“For him, being young wasn’t an issue and it’s only now I realise that he set me on a road just by saying, ‘let’s get on with it’. Gerry pushed everyone to their limit to get the best out of them.

“So much work went into those characters. I thought it was ironic that George Lucas was trying to make everything into puppets but Gerry was doing everything he could to turn those puppets into actors.” Mr Gore said the helicopters featured in Avatar were a tribute to Mr Anderson by the film’s director James Cameron.

Jamie Anderson said: “He was very, very lucky to have some very special people in his life to help him on his journey. You will never know how grateful he was. Dad could barely express what gratitude he had.”

He read out glowing references by one of his father’s employers and from the Royal Air Force, in which he served as a corporal.

He broke down in tears telling mourners about his pride at his father’s fight against Alzheimer’s disease, with which he was diagnosed two years ago.

Jeremy Hughes, chief executive of the Alzheimer’s Society, also paid tribute to Mr Anderson, who supported the charity’s fund-raising Memory Walks and helped to raise more than £1 million.

He said: “Thanks to the extraordinary support of Gerry, always accompanied by Jamie, thousands more people with dementia are getting the care and support they deserve.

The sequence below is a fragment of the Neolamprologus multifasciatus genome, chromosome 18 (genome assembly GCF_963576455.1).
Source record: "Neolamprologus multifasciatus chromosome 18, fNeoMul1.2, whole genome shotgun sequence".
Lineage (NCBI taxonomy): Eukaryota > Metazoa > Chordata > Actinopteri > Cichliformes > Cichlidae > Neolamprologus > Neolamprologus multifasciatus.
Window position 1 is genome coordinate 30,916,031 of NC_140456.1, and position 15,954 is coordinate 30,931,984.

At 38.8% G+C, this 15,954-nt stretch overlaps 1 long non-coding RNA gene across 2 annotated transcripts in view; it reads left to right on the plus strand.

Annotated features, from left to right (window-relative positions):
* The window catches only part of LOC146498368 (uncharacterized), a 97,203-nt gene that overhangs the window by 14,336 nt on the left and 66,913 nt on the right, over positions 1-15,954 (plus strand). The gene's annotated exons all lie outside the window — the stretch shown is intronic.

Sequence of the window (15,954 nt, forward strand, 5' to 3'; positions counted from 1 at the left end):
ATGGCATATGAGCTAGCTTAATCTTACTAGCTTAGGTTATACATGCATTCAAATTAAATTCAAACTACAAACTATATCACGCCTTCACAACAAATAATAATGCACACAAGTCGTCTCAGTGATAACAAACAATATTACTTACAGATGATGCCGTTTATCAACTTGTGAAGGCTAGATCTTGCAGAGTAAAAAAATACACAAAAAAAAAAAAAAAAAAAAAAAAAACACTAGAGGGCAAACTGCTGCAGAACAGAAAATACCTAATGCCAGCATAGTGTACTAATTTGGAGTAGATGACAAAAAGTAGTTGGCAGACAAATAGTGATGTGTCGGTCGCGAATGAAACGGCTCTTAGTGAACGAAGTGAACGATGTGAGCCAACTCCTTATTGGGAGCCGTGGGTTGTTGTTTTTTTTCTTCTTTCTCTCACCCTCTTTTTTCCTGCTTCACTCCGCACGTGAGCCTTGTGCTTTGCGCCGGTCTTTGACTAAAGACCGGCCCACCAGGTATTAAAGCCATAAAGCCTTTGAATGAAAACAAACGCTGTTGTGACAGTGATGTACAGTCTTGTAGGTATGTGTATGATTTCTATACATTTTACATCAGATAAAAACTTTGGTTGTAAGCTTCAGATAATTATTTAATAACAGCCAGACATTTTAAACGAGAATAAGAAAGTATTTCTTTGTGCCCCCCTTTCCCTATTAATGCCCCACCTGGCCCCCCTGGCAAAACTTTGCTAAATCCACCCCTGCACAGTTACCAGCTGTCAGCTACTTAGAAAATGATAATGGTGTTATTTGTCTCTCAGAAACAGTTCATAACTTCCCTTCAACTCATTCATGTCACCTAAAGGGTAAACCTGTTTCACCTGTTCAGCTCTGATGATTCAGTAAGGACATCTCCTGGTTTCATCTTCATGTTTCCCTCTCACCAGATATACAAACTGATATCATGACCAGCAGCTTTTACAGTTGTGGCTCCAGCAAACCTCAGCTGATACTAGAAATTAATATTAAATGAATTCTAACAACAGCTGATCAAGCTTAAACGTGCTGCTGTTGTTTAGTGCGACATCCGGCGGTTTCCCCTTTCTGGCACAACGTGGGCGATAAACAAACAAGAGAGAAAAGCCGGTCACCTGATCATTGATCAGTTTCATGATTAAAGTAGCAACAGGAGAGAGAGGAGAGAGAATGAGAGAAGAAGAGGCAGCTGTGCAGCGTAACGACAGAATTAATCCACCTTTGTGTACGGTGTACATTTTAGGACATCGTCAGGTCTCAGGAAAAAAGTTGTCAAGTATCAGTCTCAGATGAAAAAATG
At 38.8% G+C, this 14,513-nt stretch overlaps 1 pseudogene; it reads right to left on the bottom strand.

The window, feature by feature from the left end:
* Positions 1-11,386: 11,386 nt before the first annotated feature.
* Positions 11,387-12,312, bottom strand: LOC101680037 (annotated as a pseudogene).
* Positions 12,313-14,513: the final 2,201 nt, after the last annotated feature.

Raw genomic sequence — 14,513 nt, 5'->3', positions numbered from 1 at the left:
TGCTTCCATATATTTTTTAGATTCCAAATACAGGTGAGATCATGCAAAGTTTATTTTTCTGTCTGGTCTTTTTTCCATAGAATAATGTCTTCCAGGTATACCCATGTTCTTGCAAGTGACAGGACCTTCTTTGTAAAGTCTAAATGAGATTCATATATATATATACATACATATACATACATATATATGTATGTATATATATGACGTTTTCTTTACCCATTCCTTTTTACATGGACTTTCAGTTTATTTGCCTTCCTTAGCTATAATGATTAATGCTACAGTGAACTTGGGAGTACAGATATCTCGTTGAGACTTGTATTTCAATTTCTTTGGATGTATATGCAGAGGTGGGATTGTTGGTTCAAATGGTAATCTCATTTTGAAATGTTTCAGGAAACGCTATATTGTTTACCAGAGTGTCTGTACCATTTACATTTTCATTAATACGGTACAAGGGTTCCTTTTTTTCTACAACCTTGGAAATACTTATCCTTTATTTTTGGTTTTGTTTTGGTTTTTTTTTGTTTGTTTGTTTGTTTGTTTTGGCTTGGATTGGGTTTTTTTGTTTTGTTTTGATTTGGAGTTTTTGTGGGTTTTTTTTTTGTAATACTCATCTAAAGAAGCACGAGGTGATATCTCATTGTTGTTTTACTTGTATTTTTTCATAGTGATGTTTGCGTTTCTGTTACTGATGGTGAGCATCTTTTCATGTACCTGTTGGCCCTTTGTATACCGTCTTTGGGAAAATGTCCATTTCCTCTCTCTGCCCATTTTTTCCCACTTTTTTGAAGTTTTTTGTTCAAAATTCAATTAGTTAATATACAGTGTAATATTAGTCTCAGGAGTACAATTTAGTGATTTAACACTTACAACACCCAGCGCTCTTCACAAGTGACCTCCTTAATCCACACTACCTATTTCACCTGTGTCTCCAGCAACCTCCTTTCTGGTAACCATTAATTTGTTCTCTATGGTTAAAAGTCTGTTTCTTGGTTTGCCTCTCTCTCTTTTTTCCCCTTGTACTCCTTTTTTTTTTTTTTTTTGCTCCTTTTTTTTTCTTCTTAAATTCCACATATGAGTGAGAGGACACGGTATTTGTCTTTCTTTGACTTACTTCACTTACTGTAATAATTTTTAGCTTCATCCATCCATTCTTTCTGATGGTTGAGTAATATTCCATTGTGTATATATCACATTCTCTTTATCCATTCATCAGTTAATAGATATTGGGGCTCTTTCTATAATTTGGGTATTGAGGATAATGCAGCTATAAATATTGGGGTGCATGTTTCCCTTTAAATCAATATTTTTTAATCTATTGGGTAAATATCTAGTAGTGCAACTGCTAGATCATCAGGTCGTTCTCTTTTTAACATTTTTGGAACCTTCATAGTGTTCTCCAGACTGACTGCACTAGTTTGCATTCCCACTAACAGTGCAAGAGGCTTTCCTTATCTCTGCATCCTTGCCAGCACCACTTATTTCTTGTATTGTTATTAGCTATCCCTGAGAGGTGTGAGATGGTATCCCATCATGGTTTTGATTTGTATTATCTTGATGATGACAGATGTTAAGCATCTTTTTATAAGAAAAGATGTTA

“In his last year he made the decision to devote his life to support it. He was enthralled by the research programmes we have.

“He came to us wanting to know what he could do to help. It’s not often you get a genuine offer like that and I was captivated.

“We looked at where the greatest contribution could be made and by doing something it gave him a real sense of purpose in that last year. We received four times more media coverage than we’ve ever had before just by Gerry talking about his experience.

“We reached out to Thunderbirds fans, a whole community of people who had never previously talked about dementia. People thought ‘if it’s important to Gerry, maybe it’s important to the rest of us too’.”

A recording of Crispin Merrell’s Aqua Marina, which featured in Mr Anderson’s TV show Stingray was played at the end of the service, followed by the Thunderbirds March, which was accompanied by applause from mourners.

After the ceremony, a reception was held at Phyllis Court Club in Henley, where models of Mr Anderson’s characters and machines were on display and Mr Merrell played themes from his TV shows.

A teaser for a documentary on Supermarionation, the term used for Mr Anderson’s puppetry techniques, was screened as well as a parody of Space: 1999. David Graham, who voiced the character Brains, said Mr Anderson was respected in the industry because he was “simply very, very good”.

He added: “He was a great innovator and built a fantastic team around him. He had a great influence on entertainment for the young and old.

“This was a beautiful tribute and I think he would have approved.”